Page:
Sunday, 6 September 2015

L.J. SPENCE'S STARTING POINTS: SAVAGE DRAGON

L.J. SPENCE'S STARTING POINTS

55. SAVAGE DRAGON

06/09/2015

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"If the goal is to make comic books - you can do that easily and nobody can stop you. If the goal is to make a living writing Spider-Man - no."

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Of all the comic books I buy each month, I feel an obligation towards "Savage Dragon," published by Image Comics since 1992, that I do not feel with the other DC and Marvel comics I have bought for the last decade and more. It is a superhero comic book writ large, with many fight scenes in primary colours, and a bewildering array of characters that is almost too hard to keep up with. What makes "Savage Dragon" different is how, for the comic's entire existence, it has been written and drawn by one man, Erik Larsen, based on a superhero he created when he was a child. 

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"I printed my own shitty comic book and sent it to everybody with a 'look what I can do' note attached. That led to paying gigs. Those first few paying gigs were for almost nothing. $15 a page. But it was a start and I was able to learn on the job and improve."

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As Larsen has spoken about on his Twitter feed in the last week, making him also the only comic book creator I follow on Twitter, comics are the one thing he always wanted to do, beginning his career in the 1980s on small-scale books that featured a prototype of his character, before becoming an artist on bigger books - notably DC Comics' "Doom Patrol," before Grant Morrison turned it into a postmodernist  graduating to writing an drawing his own Spider-Man book. However, the dominance of characters owned by big companies, and the relative lack of royalties to those employed to write and draw them, drove Larsen and other Marvel creators Jim Lee, Rob Liefeld, Todd MacFarlane and Jim Valentino - the latter of which was been working on the original "Guardians of the Galaxy" book - to form Image Comics, their own creator-owned company.

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"You'd think after 206 issues that people get that I actually want to work on Savage Dragon and that nothing else is 'my dream assignment.'"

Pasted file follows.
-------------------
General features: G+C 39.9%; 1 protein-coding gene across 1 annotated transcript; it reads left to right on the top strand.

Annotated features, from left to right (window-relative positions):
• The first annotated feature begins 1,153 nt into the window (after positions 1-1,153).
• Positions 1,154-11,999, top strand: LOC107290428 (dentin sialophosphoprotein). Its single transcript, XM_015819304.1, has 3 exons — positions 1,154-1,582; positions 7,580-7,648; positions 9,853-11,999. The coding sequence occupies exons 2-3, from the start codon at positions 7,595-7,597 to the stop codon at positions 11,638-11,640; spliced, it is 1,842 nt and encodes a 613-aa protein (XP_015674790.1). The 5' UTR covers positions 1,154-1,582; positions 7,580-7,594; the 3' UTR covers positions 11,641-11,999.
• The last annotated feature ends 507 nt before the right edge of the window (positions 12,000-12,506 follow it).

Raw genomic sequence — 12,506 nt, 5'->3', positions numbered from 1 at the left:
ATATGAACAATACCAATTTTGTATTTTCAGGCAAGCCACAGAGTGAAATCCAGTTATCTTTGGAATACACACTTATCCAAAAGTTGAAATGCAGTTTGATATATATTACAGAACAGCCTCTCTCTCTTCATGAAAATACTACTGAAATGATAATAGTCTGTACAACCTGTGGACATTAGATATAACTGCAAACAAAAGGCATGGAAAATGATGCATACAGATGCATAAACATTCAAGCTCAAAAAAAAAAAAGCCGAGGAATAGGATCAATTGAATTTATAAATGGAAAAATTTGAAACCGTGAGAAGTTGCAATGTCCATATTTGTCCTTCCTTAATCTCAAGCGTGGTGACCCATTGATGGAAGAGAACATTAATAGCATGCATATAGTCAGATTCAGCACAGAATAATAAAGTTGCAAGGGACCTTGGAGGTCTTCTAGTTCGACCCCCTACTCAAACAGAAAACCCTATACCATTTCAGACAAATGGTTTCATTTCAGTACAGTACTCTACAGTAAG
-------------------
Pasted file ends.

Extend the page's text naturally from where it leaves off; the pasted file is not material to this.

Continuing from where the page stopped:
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"Savage Dragon" tentatively started as a three-issue mini-series, introducing an amnesiac green man, with a fin on their head, that became an officer for the Chicago Police Department. Over time Dragon, with no other name given, became part of a US government-mandated task force, been dumped in an apocalyptic landscape, and found to be an emperor of an alien race, in addition to being both a single father and President of the United States. In addition to lal of this, and unlike almost every other comic book, the action has been taking place in real time, with Dragon's son now the tile character, his father having now entered both retirement and imprisonment... 

There is absolutely no way of summing up this book without asking people to look it up themselves, and then see how much time they lose as they sink into all the detail. More must has happened in "Savage Dragon" than in all of the Batman books, no matter how often Batman can be written facing the Joker. It feels like a book that has grown with its creator, turning from a big-circulation book that had its own Saturday morning TV cartoon series (not shown in the UK, as far as i know) into the sort of personal project that you wish Jack Kirby had been given the chance to create, with both long sagas and little moments. For these reasons, "Savage Dragon" is worth reading, even if you don't pick up the thread of the story, you will be rewarded by knowing you are feeding off the energy of someone that is doing exactly what they wanted to do.

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"I have no interest in ever tackling Batman. Just none. Don't care."


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